Turkey's Finance Minister and President Recep Tayyip Erdoğan's son-in-law, Berat Albayrak, has said Ankara would intervene to support the record-low lira currency "if it wanted to" but is not currently "concerned" about its plunge.
“There are many reasons behind the dollar's rise: uncertainties in the world, the U.S. elections, the pandemic, problems between countries. All these cause the dollar to rise in value. But we are not interested in the [rise of the] dollar, we would have it fall in value if we wanted to. You would increase the interest rate and it would fall, but this is not our concern,” Türkiye newspaper quoted Albayrak as saying during a meeting with ruling Justice and Development Party (AKP) lawmakers.Turkish lira hits another record low, down over 30 pct against dollar this year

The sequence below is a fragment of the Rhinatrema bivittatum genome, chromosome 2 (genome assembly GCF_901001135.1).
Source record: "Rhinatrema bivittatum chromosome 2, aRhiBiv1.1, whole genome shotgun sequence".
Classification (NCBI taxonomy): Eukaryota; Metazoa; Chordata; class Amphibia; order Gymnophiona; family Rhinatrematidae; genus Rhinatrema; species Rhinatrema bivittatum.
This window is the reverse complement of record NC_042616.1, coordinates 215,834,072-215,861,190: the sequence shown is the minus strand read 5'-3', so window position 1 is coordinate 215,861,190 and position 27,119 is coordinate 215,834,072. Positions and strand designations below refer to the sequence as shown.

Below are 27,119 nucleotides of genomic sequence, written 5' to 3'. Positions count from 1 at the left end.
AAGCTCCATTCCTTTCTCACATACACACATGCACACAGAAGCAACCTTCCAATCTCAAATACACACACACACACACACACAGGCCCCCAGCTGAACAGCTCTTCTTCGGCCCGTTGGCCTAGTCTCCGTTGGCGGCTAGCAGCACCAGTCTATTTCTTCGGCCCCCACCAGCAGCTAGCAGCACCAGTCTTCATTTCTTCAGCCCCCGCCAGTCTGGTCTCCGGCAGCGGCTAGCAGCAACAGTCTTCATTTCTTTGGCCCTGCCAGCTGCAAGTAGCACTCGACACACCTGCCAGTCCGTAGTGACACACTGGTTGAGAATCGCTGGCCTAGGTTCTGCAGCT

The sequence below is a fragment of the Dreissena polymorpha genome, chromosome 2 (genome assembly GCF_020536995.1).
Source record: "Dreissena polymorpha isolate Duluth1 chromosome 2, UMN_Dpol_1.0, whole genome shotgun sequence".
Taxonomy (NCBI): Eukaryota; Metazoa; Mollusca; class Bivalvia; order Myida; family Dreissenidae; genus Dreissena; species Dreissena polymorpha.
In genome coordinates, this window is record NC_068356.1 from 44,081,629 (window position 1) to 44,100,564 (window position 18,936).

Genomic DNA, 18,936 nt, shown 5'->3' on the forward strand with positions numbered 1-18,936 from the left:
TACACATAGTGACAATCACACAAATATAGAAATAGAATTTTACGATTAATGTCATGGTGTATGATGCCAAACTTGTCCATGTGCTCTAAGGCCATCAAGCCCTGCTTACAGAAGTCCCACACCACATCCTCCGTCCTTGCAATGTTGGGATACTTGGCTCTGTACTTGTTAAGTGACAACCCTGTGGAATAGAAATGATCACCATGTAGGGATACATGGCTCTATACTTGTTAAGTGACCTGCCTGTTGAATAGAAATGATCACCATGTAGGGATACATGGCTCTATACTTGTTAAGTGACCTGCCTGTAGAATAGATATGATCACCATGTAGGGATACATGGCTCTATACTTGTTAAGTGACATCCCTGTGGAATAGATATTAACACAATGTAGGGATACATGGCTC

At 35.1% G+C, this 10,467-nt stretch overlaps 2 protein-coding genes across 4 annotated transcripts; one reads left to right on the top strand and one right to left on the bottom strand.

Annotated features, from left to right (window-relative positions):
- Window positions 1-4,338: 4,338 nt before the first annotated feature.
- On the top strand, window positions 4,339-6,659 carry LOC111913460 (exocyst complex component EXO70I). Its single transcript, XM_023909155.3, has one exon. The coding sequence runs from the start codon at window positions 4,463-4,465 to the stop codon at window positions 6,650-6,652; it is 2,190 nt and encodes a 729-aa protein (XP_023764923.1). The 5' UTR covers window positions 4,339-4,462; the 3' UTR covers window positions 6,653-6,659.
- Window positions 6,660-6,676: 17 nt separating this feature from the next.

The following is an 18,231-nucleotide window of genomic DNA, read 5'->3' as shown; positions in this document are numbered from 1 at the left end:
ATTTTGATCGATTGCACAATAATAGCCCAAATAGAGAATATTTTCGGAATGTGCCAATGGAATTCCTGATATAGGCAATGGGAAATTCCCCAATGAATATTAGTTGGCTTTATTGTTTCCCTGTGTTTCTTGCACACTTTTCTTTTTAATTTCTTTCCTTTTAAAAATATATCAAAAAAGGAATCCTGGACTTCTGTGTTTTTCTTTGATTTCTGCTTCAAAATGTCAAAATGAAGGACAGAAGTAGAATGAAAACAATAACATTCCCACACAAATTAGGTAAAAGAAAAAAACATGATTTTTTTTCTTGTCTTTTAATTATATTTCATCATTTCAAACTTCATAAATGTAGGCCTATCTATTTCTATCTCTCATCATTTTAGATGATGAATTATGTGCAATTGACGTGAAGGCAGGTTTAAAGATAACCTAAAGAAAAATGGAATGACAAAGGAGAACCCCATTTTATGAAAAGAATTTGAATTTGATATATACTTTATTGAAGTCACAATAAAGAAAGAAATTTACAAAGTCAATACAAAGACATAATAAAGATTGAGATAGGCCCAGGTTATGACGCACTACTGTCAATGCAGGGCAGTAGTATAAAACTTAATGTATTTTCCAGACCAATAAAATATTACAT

Albayrak said that higher interest rates would hurt employment, adding he expected the lira to stabilize after a while. “There are both advantages and disadvantages to increasing the interest rate. If the interest rate increases, the production would decrease, employment would decrease. Our purpose here is to lower the imports and increase the production...We expect the volatility in the exchange rates to stabilize in a couple of months,” he said.
Meanwhile, Erdoğan removed the central bank governor from his post on Nov. 7 and replaced him with former finance minister Naci Ağbal.
The decision to replace Murat Uysal as governor was made by presidential decree, which was announced in the country’s Official Gazette. It was not immediately clear why Uysal had been replaced.
The lira closed at 8.5445 against the dollar on Nov. 6 after a touching record low of 8.58, despite dollar weakness as votes were still being counted in the U.S. election.Erdoğan ousts central bank governor after lira plunges to record lows